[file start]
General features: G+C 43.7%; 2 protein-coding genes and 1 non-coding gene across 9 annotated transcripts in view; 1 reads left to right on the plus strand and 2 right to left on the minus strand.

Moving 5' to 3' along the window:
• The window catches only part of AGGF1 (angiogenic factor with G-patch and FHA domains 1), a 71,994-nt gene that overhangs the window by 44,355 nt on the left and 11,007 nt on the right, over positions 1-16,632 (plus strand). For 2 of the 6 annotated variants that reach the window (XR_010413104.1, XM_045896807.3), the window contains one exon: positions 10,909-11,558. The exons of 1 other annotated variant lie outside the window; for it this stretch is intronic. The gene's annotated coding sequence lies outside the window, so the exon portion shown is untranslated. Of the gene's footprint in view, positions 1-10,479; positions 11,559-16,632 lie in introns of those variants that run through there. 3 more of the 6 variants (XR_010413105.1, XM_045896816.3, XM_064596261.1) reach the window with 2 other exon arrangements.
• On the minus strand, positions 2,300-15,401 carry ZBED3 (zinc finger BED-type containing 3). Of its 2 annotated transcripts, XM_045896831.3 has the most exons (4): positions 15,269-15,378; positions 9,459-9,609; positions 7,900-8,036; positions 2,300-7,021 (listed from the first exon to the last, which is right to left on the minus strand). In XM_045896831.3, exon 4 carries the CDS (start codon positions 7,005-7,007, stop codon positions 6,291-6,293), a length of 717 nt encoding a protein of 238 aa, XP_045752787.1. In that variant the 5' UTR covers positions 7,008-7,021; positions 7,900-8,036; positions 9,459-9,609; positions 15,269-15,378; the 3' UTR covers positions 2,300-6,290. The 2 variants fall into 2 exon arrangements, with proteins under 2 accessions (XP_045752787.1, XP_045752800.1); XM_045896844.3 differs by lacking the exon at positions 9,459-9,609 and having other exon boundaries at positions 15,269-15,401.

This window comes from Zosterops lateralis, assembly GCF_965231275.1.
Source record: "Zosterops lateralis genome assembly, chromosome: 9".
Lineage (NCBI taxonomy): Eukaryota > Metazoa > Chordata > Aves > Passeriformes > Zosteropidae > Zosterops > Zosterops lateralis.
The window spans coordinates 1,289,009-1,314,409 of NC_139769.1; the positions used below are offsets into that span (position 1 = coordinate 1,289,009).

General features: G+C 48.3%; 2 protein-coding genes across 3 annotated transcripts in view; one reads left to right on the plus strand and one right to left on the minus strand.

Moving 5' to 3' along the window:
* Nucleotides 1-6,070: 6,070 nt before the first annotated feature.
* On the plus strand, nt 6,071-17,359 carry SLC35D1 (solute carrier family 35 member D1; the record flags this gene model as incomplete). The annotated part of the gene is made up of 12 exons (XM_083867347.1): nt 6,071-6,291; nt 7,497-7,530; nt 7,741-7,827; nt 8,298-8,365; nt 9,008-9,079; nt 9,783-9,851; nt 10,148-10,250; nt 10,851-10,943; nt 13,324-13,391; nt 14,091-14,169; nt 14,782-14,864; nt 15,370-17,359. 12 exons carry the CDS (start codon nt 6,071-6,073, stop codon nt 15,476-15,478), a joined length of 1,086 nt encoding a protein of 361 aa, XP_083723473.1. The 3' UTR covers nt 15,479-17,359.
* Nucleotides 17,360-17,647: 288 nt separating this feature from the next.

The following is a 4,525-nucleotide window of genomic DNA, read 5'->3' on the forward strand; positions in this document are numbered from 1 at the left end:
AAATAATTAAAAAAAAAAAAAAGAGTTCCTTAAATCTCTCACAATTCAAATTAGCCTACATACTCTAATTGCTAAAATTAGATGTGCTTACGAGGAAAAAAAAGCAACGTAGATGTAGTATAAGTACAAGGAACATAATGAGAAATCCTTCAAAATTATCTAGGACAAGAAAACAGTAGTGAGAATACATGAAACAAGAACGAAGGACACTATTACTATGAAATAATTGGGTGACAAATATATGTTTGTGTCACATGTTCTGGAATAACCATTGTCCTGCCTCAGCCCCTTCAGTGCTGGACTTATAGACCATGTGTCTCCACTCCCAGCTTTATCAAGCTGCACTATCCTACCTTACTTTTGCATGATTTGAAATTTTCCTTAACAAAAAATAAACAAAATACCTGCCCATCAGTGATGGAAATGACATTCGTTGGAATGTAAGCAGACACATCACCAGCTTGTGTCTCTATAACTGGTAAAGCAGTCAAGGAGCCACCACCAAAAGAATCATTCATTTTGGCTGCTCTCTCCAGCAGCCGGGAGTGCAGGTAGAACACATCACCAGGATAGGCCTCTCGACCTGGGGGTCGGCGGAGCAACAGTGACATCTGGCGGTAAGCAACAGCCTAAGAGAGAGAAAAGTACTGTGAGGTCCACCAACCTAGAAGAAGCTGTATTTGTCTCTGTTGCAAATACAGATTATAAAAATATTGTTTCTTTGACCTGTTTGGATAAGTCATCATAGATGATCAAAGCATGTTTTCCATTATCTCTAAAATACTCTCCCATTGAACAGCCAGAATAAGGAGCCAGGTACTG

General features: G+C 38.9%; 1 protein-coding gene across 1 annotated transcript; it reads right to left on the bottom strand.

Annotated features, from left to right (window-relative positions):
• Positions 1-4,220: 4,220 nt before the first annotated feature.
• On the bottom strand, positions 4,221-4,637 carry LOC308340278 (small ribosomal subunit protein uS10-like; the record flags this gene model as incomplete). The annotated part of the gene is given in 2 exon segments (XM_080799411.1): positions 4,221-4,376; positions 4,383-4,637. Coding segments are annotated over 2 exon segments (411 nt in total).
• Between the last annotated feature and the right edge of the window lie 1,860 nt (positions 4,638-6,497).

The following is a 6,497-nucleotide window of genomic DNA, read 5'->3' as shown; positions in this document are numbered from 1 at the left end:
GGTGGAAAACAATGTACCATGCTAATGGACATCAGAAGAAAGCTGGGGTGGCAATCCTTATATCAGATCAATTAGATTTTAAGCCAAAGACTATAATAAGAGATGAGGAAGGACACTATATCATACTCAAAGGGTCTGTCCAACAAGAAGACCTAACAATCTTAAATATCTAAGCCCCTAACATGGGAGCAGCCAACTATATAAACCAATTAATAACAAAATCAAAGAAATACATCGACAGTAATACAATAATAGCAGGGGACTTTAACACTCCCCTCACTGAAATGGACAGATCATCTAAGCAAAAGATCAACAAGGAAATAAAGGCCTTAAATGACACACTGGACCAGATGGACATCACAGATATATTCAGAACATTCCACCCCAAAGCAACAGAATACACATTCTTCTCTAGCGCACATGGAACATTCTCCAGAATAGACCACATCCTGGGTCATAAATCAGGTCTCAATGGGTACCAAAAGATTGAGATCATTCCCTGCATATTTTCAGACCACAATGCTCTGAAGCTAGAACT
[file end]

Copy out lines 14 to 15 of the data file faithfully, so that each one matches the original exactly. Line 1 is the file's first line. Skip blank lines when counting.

The following is a 4,525-nucleotide window of genomic DNA, read 5'->3' on the forward strand; positions in this document are numbered from 1 at the left end:
AAATAATTAAAAAAAAAAAAAAGAGTTCCTTAAATCTCTCACAATTCAAATTAGCCTACATACTCTAATTGCTAAAATTAGATGTGCTTACGAGGAAAAAAAAGCAACGTAGATGTAGTATAAGTACAAGGAACATAATGAGAAATCCTTCAAAATTATCTAGGACAAGAAAACAGTAGTGAGAATACATGAAACAAGAACGAAGGACACTATTACTATGAAATAATTGGGTGACAAATATATGTTTGTGTCACATGTTCTGGAATAACCATTGTCCTGCCTCAGCCCCTTCAGTGCTGGACTTATAGACCATGTGTCTCCACTCCCAGCTTTATCAAGCTGCACTATCCTACCTTACTTTTGCATGATTTGAAATTTTCCTTAACAAAAAATAAACAAAATACCTGCCCATCAGTGATGGAAATGACATTCGTTGGAATGTAAGCAGACACATCACCAGCTTGTGTCTCTATAACTGGTAAAGCAGTCAAGGAGCCACCACCAAAAGAATCATTCATTTTGGCTGCTCTCTCCAGCAGCCGGGAGTGCAGGTAGAACACATCACCAGGATAGGCCTCTCGACCTGGGGGTCGGCGGAGCAACAGTGACATCTGGCGGTAAGCAACAGCCTAAGAGAGAGAAAAGTACTGTGAGGTCCACCAACCTAGAAGAAGCTGTATTTGTCTCTGTTGCAAATACAGATTATAAAAATATTGTTTCTTTGACCTGTTTGGATAAGTCATCATAGATGATCAAAGCATGTTTTCCATTATCTCTAAAATACTCTCCCATTGAACAGCCAGAATAAGGAGCCAGGTACTG